Granger sees her full breasts, and the rounded curve of her shoulder, where the strap from her gown has fallen down. They move toward each other like a magnet to filings, stopping just short of touching. Granger reaches out and lifts her gown strap back into place. He closes her robe and reties the belt.
“P-peggy, you are the most beautiful woman I have ever seen. I can’t tell you how much I want to t-touch you. God, help me, I can’t.” He secludes himself in the bathroom.
“Peggy knocks on the door. “Granger, how can I help you? Please, talk to me.” Oh,
Granger, what kind of hold do you have over me. I wanted you to touch me. Am I falling in love?
Peggy returns to her safe haven and lies down on her bed. She realizes that Granger gives her acceptance, approval, and yes, even love. He makes her feel good about herself and her abilities. A few short months ago, she found it hard to find something appealing about Granger, but now when she looks at him, she sees a different man. She sees compassion, wit, intelligence, and understanding. She knows in her heart, if not in her mind, that she loves Granger.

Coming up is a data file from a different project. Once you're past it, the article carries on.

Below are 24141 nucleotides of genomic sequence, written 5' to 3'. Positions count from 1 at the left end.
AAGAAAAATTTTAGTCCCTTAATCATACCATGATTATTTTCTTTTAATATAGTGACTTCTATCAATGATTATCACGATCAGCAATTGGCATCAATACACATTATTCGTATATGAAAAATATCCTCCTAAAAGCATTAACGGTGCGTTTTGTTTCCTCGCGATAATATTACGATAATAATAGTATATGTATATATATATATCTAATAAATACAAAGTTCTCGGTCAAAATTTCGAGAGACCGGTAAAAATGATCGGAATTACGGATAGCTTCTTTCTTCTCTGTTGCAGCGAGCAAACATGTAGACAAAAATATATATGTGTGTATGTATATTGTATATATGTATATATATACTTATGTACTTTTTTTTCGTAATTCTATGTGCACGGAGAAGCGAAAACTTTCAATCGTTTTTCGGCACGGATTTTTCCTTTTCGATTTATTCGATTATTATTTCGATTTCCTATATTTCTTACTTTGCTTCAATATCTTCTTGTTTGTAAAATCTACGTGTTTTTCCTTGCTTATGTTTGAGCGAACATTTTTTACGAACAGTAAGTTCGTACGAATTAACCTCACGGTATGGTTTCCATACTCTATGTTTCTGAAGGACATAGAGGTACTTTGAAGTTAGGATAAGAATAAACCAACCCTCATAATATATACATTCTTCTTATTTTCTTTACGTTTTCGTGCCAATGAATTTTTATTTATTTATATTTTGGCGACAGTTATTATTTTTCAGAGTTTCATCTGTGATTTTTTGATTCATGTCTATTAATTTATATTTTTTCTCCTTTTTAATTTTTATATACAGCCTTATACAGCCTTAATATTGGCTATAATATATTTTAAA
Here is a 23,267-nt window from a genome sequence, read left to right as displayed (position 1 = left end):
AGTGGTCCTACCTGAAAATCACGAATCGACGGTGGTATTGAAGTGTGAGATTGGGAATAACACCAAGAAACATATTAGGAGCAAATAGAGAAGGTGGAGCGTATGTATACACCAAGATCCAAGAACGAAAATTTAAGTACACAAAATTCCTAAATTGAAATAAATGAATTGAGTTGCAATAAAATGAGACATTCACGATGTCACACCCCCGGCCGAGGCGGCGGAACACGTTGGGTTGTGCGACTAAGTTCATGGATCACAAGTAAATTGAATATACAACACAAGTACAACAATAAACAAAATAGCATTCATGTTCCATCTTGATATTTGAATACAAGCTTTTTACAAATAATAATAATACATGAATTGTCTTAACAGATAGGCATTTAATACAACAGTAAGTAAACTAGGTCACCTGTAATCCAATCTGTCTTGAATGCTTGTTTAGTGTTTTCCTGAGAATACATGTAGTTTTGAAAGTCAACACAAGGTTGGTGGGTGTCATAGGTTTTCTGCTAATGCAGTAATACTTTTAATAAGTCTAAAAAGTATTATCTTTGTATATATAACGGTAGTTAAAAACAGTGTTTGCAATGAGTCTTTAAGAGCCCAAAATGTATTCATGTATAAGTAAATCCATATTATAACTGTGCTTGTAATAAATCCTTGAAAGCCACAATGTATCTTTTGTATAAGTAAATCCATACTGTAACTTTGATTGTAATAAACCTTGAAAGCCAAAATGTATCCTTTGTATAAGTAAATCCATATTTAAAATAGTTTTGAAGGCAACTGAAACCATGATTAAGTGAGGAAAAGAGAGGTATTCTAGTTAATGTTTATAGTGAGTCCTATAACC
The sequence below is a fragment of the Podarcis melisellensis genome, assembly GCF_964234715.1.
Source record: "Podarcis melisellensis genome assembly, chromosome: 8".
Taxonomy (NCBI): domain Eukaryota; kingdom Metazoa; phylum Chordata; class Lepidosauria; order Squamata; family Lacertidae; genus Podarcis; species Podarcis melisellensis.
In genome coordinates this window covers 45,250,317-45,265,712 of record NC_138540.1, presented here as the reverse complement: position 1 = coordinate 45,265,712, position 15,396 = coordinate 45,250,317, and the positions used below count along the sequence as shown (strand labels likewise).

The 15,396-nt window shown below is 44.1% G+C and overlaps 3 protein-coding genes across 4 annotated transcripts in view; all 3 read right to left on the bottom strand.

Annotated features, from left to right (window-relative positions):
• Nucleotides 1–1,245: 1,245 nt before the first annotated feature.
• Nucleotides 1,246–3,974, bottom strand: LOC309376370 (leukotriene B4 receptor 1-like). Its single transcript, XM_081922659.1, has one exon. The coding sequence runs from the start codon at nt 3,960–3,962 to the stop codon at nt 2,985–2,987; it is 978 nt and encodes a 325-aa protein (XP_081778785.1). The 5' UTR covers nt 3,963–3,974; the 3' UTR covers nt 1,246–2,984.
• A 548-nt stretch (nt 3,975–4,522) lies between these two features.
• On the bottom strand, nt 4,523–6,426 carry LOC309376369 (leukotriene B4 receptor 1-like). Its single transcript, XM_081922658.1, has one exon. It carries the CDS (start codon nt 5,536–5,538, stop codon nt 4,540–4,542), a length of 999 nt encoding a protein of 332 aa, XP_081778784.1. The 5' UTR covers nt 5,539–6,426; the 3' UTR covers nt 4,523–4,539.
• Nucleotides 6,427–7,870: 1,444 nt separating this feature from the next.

One day Peggy decides to clean the bath area, because since she’s been there, he devotes a lot of time trying to keep it sanitized. She starts arranging the linen closet and cabinets under the sink. In the process of straightening bottles under the cabinet, she spots a horsehair brush under a towel. She takes it out and looks at it. What in the world is this for? It has the look and feel of an antique. Today most brushes have plastic bristles. This brush was wood with real horsehair bristles. The brush itself is clean, and except for the worn wood looks almost new. She finishes cleaning the bath.
She goes to Granger in his office, carrying the brush. “Granger, what’s this?” She pokes it out in front of her, for him to see.